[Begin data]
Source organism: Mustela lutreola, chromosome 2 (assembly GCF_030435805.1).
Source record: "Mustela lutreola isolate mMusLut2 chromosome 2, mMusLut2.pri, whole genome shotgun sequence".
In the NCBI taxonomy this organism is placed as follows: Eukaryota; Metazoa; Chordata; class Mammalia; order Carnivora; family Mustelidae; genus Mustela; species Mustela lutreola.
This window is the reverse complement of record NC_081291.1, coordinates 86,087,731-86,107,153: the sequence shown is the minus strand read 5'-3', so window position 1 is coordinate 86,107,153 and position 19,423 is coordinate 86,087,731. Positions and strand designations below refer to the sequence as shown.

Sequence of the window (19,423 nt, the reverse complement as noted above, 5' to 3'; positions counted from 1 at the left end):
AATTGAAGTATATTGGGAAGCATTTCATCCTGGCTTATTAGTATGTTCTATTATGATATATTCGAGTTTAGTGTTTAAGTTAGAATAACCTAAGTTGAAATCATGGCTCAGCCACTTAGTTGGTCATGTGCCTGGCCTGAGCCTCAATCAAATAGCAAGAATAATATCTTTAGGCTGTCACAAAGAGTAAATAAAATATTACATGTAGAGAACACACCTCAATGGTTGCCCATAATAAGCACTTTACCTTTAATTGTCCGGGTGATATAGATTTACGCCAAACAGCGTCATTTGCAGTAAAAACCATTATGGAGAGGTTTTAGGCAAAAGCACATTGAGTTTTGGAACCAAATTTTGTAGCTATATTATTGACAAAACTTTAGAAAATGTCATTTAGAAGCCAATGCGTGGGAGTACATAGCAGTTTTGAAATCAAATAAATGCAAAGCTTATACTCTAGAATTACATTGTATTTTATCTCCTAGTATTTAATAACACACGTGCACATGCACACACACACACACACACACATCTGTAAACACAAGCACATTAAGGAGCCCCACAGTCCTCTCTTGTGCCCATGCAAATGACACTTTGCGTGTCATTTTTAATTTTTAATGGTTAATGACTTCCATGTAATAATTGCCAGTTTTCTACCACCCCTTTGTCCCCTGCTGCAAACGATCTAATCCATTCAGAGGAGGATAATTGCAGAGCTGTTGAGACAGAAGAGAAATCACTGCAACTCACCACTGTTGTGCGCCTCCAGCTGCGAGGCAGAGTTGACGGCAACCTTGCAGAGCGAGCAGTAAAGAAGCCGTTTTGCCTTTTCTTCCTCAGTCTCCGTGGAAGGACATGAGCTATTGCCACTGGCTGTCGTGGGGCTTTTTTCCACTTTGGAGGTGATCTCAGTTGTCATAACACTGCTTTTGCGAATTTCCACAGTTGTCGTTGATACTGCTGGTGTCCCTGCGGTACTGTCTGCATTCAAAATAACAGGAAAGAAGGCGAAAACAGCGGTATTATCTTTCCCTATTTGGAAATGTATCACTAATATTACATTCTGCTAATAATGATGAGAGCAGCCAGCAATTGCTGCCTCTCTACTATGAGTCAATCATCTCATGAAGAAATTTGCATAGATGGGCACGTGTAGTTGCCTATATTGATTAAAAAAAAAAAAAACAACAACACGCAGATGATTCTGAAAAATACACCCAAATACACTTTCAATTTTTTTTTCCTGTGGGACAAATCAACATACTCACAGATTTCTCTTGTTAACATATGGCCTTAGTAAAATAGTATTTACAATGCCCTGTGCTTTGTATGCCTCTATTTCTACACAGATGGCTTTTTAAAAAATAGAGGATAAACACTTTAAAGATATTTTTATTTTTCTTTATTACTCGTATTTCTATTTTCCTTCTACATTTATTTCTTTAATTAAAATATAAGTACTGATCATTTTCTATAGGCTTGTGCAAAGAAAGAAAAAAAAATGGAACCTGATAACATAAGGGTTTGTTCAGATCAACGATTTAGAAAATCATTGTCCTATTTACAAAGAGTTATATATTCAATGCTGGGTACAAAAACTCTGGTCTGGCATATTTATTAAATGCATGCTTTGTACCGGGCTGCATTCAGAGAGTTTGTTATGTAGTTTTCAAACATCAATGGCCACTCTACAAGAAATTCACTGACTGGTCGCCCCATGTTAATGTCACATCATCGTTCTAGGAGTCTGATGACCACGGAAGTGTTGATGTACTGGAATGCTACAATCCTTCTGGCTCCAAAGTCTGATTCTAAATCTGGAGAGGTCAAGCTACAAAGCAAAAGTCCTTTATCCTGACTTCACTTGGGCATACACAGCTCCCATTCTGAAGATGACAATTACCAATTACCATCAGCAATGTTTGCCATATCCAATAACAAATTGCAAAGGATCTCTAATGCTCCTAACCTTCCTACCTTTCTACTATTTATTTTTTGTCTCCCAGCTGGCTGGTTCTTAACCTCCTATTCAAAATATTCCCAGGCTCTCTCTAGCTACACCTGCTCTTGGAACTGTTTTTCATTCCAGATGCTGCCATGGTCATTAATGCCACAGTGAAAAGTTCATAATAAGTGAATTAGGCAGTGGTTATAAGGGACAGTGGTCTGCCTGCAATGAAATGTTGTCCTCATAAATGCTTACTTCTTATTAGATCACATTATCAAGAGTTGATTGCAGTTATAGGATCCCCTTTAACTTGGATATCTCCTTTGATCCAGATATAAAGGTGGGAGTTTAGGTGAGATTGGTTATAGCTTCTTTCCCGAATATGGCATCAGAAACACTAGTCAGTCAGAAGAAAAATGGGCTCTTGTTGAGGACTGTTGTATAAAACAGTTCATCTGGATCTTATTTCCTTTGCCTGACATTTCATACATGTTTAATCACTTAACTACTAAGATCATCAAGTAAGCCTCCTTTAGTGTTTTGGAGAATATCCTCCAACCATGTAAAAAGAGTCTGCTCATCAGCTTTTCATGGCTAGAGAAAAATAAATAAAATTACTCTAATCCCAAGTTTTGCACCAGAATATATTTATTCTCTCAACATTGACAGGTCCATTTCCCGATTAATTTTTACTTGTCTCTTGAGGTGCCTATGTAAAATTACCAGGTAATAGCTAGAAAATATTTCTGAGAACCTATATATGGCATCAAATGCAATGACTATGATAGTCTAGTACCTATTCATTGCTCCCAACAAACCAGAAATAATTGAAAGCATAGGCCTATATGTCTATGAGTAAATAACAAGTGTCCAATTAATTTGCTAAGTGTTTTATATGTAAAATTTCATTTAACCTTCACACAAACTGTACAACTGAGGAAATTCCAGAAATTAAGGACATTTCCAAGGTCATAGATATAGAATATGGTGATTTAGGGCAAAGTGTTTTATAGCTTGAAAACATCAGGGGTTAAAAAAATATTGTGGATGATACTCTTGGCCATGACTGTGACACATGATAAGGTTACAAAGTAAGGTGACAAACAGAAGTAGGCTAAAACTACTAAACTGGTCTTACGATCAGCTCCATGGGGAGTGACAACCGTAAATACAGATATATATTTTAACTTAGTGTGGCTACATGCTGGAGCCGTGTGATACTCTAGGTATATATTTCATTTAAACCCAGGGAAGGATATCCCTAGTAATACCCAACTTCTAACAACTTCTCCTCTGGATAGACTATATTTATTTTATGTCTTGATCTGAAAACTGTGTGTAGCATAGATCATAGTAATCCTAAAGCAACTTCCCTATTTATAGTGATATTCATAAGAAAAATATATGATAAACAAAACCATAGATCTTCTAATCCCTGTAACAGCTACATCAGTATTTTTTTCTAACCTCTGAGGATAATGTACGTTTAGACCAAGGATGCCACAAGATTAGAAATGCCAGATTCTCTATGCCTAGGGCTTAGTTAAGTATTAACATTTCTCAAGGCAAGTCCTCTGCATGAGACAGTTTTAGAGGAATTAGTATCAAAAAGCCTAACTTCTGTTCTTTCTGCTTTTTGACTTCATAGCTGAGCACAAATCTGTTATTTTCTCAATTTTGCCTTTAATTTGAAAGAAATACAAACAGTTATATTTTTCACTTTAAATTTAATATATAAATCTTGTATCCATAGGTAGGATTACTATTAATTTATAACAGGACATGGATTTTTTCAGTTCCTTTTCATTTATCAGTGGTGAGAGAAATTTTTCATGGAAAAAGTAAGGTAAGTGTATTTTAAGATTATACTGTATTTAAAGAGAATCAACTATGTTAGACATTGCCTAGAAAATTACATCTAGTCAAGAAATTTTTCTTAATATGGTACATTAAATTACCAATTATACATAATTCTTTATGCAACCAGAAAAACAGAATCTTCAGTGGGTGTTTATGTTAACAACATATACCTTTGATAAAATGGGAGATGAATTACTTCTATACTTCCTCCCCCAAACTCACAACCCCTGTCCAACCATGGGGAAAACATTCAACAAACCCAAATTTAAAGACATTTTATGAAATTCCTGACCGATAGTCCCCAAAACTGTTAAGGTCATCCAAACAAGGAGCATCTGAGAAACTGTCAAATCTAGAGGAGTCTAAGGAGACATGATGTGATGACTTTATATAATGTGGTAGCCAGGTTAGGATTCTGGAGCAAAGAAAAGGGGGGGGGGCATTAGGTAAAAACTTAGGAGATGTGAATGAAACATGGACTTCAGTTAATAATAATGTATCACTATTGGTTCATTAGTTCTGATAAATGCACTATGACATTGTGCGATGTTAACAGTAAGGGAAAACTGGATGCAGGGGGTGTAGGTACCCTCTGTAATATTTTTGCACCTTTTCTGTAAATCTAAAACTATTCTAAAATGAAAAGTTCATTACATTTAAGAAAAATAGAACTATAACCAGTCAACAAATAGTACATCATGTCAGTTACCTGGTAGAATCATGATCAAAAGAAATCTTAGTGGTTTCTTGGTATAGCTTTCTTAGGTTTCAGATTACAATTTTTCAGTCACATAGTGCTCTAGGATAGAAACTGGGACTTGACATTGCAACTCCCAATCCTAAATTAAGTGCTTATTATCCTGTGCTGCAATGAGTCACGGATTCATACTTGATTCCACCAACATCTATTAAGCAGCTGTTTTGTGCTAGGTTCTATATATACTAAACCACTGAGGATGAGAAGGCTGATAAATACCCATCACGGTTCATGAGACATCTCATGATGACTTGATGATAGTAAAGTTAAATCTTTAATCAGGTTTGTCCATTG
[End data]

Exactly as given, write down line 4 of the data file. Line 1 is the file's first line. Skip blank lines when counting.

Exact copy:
This window is the reverse complement of record NC_081291.1, coordinates 86,087,731-86,107,153: the sequence shown is the minus strand read 5'-3', so window position 1 is coordinate 86,107,153 and position 19,423 is coordinate 86,087,731. Positions and strand designations below refer to the sequence as shown.